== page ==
Don't let the pundits shame you!  One of tactics of some of these pundits right now is to shame teachers into working even longer hours and donating even more time, energy and money that we have been.

I am sure that you are like me: that you average 10+ hour days; that you think of lessons at night and on the weekend and are suddenly working some more; that when your kids need something and the school wont buy it, you do.

Teachers working just a little bit more is not a solution.  When Geoffrey Canada commented on Oprah that he couldn't get the teachers to "work just one more hour," he neglected the fact that this would mean now working 11+ hours a day for most teachers.

One of our BIG challenges is not to accept the Shame and not to transfer the Blame onto children, parents, even administrators, politicians and pundits.

Instead, we have to clearly name the Shame-Blame dynamic for what it is, discuss how this dynamic is neither helpful nor productive.  Instead, we should focus our energies toward ways we can rebuild trust across these divides and we should put our energies toward imagining what a well-functioning public school system should look like and begin taking steps to get us from here to there.

Friday, September 24, 2010

A Lack of Hope

What is the matter with low-achieving, unmotivated urban youth?

I'm not saying that urban youth are themselves low-achieving or unmotivated, quite the contrary, I see and teach highly motivated urban youth every day at Skyline High School in Oakland.  Nor am I arguing that there are no low-achieving or unmotivated youth in the suburbs and the country.  I certainly had plenty of unmotivated children sitting in my classroom in rural Eureka, California.  

That being said, there are some students who live in conditions exasperated by urban poverty and violent neighborhoods. Many of my students living in urban poverty have lost hope that their lives can be better that they are; that their lives can be better than the lives their parents live; or that education may be a way to pave a road to a brighter future.

For some of my children, the loss of hope is not unwarranted.  Last year, Eric was ready to graduate.  He didn't get amazing grades, but he got pretty good grades.  He loved playing football, was well liked, and had been accepted to Cal State Chico for the fall.  He is on his way to being one of the not-nearly-enough success stories of our school.  On his eighteenth birthday, another child, who was running with one of the cities gangs, tried to crash Eric's birthday party.  Eric told him to leave, and the boy did, returning later with a gun and murdering Eric.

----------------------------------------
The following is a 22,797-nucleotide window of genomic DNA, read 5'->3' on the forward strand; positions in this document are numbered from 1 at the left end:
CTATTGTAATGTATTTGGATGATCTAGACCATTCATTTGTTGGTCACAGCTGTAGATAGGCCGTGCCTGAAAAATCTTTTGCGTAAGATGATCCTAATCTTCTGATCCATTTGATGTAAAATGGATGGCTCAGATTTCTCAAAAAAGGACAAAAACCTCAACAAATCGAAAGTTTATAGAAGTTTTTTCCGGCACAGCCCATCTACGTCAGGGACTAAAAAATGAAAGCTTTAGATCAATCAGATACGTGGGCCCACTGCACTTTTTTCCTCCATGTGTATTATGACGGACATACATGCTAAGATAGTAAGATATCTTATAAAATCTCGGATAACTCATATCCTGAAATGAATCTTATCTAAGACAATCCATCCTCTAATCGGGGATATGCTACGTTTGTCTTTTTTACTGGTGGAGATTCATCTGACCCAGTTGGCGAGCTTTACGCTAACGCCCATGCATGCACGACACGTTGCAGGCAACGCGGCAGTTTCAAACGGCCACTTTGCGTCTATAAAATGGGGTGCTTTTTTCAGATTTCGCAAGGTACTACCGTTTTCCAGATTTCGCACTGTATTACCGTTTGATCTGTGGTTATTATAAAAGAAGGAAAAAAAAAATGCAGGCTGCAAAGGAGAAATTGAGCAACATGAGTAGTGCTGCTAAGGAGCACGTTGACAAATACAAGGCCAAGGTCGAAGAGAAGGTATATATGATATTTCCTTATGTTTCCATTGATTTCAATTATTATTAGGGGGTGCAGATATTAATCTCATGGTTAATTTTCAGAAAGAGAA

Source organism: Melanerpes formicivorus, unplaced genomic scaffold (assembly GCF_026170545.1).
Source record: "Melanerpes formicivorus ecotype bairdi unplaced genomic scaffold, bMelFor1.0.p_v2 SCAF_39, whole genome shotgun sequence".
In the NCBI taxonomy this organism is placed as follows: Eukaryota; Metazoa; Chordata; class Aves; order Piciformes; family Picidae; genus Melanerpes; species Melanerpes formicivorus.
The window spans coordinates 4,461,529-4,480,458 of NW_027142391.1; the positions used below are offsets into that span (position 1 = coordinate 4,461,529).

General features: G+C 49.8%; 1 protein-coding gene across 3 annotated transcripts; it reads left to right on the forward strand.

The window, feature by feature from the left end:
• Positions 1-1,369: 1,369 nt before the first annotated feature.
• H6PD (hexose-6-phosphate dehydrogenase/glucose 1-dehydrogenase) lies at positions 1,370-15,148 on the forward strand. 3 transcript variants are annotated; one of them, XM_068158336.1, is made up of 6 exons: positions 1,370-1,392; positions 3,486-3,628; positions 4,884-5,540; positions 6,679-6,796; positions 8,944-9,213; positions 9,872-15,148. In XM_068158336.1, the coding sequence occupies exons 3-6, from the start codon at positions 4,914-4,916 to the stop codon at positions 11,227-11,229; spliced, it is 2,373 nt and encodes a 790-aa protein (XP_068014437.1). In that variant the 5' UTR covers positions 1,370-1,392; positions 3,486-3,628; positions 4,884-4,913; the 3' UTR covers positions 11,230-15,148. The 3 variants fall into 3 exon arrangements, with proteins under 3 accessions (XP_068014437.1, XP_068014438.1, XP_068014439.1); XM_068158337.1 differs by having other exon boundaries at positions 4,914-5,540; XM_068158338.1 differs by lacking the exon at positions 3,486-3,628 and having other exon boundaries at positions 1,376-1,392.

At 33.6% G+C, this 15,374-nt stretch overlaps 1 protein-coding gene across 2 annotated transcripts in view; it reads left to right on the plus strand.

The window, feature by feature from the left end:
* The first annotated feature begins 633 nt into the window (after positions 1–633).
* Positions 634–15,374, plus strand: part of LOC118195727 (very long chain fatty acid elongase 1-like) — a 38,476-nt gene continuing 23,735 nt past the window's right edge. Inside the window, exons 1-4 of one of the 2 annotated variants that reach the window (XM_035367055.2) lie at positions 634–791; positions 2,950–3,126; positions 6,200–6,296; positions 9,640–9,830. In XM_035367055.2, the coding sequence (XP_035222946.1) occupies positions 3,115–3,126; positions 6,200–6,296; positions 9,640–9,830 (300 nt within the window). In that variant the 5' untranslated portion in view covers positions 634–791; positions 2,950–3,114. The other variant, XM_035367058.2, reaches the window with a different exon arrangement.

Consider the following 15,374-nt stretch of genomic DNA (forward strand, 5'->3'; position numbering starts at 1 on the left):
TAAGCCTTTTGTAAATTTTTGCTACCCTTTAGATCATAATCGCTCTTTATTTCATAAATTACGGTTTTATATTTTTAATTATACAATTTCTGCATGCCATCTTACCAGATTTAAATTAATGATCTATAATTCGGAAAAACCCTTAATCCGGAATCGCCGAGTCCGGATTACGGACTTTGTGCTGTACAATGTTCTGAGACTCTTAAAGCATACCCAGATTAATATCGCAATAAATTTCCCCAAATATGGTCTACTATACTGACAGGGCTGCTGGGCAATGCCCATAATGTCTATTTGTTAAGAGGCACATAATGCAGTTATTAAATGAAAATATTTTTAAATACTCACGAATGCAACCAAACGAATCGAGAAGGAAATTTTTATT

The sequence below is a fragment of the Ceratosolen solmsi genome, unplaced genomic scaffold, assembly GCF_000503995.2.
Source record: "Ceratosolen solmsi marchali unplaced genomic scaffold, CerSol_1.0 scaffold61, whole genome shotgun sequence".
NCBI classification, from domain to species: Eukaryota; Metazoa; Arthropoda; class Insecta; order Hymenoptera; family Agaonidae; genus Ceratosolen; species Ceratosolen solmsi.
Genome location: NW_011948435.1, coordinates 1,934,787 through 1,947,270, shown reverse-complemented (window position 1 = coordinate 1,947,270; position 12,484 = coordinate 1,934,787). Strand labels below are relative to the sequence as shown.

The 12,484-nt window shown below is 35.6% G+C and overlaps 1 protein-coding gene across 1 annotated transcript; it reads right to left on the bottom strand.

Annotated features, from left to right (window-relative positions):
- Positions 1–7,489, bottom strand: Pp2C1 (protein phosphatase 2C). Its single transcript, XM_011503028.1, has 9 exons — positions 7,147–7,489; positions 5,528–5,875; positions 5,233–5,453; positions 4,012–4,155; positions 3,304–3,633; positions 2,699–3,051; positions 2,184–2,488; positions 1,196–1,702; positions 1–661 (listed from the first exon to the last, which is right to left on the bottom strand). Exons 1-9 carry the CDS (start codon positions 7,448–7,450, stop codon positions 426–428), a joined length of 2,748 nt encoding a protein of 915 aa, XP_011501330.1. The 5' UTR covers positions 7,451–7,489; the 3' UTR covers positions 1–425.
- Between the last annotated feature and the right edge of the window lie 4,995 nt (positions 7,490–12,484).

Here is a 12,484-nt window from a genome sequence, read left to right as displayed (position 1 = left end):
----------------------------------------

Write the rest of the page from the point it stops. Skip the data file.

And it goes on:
What is the message for our kids who were there, or who knew Eric, or knew someone who knew Eric?  One message was pretty clear.  Don't delay fun.  Don't worry about the future.  There is no way out of these violent neighborhoods.  Even if you do all the so-called right things that your teachers tell you will lead you to a better life, you can still be gunned down; any day, any time.

I think this is the primary reason why Skyline is struggling so much to reduce our dropout rates.

A teacher-mentor of mine once told me, "Kids don't care what you know until they know you care." Sage advise.  I think I've got the handle on caring about my kids and on letting them know that I care.  We joke, we argue, we hug, we celebrate, we mourn together.  I think my kids know that I care about them even more than I care about their grades.

What I am struggling with is the lack of hope.  How can I give it to them?  How can they achieve it for themselves?  I can tell them that I see a college graduate when I look at them, but I can also see that some of them don't even see a high school graduate in the mirror.

Wednesday, September 8, 2010

Sugata Mitra: The child-driven education | Video on

Sugata Mitra: The child-driven education | Video on

In this interesting presentation of his research, Mr. Mitra demonstrates how children can fuel their own learning through their curiosity.

My favorite quote is, "If there is stuff on Google, then why do we have to stuff it in our head?" One of our biggest stumbling blocks with using new technology in the classroom, is this, we try to get the technology to perform the same traditional job of:

1) The authority (teacher, book, computer) presenting information or demonstrates a skill
2) Students memorize the information or practices the skill as much as they are willing or as much as they can in a predetermined amount of time
3) Students demonstrate the skill or parrot the knowledge back to the teacher for judgement
4) Repeat

In a traditional model as described above, the variable in the knowledge equation is the expertise or mastery that children can demonstrate at the time of judging. Some students will earn an "A" and others will earn an "F."

One of the first things we should note about Mr. Mitra's experiment, when time was kept constant, the variable remained mastery. "When I came back in two months..." or "At the end of the experience, children were able to perform at 76% and when I came back two months later, we gave them a test and they performed at 76%." When time was no longer constant, then mastery went to 100%. "The fast team got it in 20 minutes, the last in 45."

I believe that it is time for educators to rethink the necessity of information memorization. I don't mean abandoning recall all together. Instead, I am asking, "What are the real essentials that a well-educated person should be able to recall of the top of her or his head?" If we all have or soon will have smart phones with access to google, what is a reasonable set of memorized and recallable pieces of information that will allow one to use the new tool efficiently?